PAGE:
Tug of War: Book Review

A tug of war. Strength versus smarts. All Tortoise wanted was to make the already lovely sunny day perfect by making friends. He didn't expect to be turned down.

Title: Tug of War
Author: Naomi Howarth
Illustrator: Naomi Howarth
ISBN: 9781847808509         Language: English

Classification: Fiction
Type: Picture Book
Themes: cause and effect, individuality, friendship, strength

What's it about?
Tortoise is enjoying a sunny day and decides to go for a walk and find some new friends. First, he meets Elephant but he says Tortoise is too stupid to be his friend. Then, he meets Hippo but he says Tortoise is too wrinkly to be friends. Tortoise feels sad but then decides he wants to teach them something about being who you are.

There are only a couple of sentences on each page and a good balance of prose and dialogue. The illustrations portray emotions (especially of Tortoise) extremely well.

Uses the word 'stupid' a couple of times.

My Thoughts
This one has just been released on the 5th of June 2018. I actually read this one yesterday and wanted to take some time to think about it and reflect on it because there are a few themes in it I'm not overly keen on.

We'll start with the language first - it does include the word 'stupid' - from memory 3 times but don't quote me on that. For some readers, this is going to be a big no-no as children tend to repeat what you say - so if you're reading it as a bedtime story you might need to think twice. Personally, if I was reading it to my kids I would likely just replace 'stupid' with 'silly' - at almost 4 they're too young to know I've done it. If reading it to school age you're not going to get away with that as you will have kids in the early grades who can actually read. This is where you need to decide on the appropriateness of using the book. Of course, keep in mind that The Twits by Roald Dahl includes similar words and a lot of grade 2/3 teachers still use the book. Demographics and cultural make-up of the class will really influence this bit.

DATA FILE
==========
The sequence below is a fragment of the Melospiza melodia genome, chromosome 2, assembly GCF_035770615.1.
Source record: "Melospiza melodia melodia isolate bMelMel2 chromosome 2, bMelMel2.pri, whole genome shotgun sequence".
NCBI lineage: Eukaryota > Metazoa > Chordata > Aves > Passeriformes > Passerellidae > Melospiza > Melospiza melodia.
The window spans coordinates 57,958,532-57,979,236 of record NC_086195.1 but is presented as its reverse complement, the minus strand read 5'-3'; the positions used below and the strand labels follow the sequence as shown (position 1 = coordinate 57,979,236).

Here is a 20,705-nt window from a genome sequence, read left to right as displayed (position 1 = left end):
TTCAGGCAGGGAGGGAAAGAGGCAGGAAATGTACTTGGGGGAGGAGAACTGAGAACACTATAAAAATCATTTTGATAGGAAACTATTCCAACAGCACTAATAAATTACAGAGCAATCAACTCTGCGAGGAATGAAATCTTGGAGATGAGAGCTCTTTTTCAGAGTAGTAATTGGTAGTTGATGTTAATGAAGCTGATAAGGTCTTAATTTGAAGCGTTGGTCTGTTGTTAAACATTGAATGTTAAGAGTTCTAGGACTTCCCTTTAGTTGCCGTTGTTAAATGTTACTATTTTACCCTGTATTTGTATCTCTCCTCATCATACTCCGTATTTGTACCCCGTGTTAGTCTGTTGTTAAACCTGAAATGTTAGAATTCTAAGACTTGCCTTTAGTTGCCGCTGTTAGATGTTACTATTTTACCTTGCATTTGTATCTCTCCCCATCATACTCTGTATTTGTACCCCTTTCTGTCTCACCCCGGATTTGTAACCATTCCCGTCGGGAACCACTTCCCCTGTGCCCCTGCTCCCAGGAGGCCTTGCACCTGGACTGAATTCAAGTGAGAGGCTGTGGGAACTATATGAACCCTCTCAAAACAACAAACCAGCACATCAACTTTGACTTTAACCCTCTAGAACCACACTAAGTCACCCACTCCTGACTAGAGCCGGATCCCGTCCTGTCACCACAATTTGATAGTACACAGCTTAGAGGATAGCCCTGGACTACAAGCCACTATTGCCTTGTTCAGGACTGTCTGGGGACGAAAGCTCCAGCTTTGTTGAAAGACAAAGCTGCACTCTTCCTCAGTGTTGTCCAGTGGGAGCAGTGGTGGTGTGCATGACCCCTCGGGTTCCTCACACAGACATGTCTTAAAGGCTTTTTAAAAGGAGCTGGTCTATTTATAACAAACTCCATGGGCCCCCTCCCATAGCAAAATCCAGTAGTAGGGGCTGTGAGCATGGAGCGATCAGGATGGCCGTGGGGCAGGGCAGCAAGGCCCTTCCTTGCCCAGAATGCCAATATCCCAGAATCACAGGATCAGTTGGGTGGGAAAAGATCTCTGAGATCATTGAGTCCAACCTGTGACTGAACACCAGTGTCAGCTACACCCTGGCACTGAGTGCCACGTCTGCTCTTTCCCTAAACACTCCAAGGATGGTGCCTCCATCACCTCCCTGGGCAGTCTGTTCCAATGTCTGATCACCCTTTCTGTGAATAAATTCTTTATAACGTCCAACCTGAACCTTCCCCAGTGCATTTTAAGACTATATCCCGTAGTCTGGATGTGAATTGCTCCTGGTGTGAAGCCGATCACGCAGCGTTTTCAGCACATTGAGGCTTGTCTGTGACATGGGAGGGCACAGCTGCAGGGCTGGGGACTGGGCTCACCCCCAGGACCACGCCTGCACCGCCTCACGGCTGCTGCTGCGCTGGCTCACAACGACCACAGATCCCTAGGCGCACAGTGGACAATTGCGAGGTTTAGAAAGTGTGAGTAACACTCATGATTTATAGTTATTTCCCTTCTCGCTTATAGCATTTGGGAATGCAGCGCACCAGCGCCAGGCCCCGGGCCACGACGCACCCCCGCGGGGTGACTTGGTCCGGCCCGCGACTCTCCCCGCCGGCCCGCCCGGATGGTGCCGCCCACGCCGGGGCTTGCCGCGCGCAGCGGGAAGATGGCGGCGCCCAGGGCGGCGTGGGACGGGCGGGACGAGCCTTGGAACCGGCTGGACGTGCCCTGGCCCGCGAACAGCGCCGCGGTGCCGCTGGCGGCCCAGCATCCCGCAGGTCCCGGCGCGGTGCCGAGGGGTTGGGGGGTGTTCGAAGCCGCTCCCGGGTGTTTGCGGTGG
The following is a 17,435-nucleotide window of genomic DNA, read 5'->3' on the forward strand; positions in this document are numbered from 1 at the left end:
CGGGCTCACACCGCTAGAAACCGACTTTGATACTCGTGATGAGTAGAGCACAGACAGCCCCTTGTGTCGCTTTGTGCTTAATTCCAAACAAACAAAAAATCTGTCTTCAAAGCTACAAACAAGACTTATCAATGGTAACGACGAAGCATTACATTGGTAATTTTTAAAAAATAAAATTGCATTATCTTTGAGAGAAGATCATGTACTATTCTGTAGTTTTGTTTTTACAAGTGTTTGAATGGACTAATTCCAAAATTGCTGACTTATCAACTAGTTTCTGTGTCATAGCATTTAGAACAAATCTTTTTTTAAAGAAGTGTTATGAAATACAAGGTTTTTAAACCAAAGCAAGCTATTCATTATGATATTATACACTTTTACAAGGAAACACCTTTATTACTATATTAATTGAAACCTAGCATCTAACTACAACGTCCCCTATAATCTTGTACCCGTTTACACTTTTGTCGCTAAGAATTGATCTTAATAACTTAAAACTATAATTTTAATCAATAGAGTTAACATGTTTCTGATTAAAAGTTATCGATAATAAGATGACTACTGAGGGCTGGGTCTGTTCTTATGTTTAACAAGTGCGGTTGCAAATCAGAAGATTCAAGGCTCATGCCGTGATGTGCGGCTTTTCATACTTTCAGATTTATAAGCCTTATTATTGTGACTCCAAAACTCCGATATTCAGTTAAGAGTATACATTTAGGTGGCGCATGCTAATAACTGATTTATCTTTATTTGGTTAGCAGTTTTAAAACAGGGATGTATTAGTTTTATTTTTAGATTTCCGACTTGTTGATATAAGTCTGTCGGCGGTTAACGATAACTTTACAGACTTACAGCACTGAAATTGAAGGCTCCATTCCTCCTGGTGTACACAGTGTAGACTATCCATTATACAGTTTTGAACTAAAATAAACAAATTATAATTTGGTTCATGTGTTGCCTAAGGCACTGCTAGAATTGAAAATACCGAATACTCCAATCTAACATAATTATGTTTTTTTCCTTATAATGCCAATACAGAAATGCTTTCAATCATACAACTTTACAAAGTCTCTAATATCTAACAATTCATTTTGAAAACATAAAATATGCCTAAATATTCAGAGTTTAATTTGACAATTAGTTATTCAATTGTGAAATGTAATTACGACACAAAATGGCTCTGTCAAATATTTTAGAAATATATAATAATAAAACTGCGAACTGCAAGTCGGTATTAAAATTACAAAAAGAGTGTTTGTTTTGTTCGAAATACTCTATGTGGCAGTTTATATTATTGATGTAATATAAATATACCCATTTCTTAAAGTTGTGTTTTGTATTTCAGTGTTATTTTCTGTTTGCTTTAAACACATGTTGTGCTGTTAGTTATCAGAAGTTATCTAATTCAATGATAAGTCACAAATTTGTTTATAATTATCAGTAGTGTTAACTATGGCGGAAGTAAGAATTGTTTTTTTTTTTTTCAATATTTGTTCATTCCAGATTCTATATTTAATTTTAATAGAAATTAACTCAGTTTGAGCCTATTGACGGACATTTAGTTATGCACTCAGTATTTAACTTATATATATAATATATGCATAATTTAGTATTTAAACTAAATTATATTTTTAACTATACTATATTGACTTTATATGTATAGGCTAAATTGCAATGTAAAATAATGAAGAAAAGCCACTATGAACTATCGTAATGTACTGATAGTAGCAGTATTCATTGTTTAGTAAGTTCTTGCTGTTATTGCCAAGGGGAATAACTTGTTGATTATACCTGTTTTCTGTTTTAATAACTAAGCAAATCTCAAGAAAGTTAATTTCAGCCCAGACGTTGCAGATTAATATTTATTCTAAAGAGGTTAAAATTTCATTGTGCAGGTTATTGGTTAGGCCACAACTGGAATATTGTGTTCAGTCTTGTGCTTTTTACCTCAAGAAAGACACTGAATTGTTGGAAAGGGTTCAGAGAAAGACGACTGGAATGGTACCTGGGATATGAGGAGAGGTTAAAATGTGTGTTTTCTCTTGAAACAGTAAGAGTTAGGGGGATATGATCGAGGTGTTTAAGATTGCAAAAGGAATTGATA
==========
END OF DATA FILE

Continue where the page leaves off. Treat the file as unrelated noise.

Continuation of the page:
While I started with language I'm going to move on to the story itself. Basically, Elephant and Hippo see no value in Tortoise being their friend due to them being so much bigger, stronger, etc. That's a theme that a lot of kids can create Text-to-Self connections with so it makes this book very relatable.

"If you look at teaching the 'moral of the story'
in your class you may find this a bit tricky."

Tortoise uses his brain by challenging both Elephant and Hippo to a Tug-of-War against him to teach them a lesson. I actually thought it was a clever idea. However, if you look at teaching the 'moral of the story' in your class you may find this a bit tricky. Tortoise deceives them but that's okay because he was teaching them a lesson? And then because Tortoise was so clever to deceive them and they can see he is smart Elephant and Hippo will now friends? That makes me cringe a bit. Firstly, why be friends with someone who is mean, obnoxious, and rude? Secondly, do you only become friends with someone because you can see them as being useful in Hindsight?

I know it's a picture book and I think in some circumstances the "fault" I'm referring to could actually be turned around and used as a great discussion and reflective unit in the classroom on friendships - making friends, what's important, how you treat friends.

Overall, if you take it on face-value it is an entertaining story. If you want to use it in the classroom, just make sure you plan thoroughly first.

Special thanks to Frances Lincoln Children's Books and NetGalley for providing me with a free copy of the book.


  1. I imagine the illustrations are awesome and in theory it should be a good book. Like you I would much prefer 'silly' to be used in place of 'stupid'. A really thorough review, love the fact the main character is a tortoise :) Sim x

  2. Thank you Sim. Everytime I look at Tortoise I keep thinking of that one a few years ago who was the last of his species :( That is probably another teaching point I didn't even think of at the time.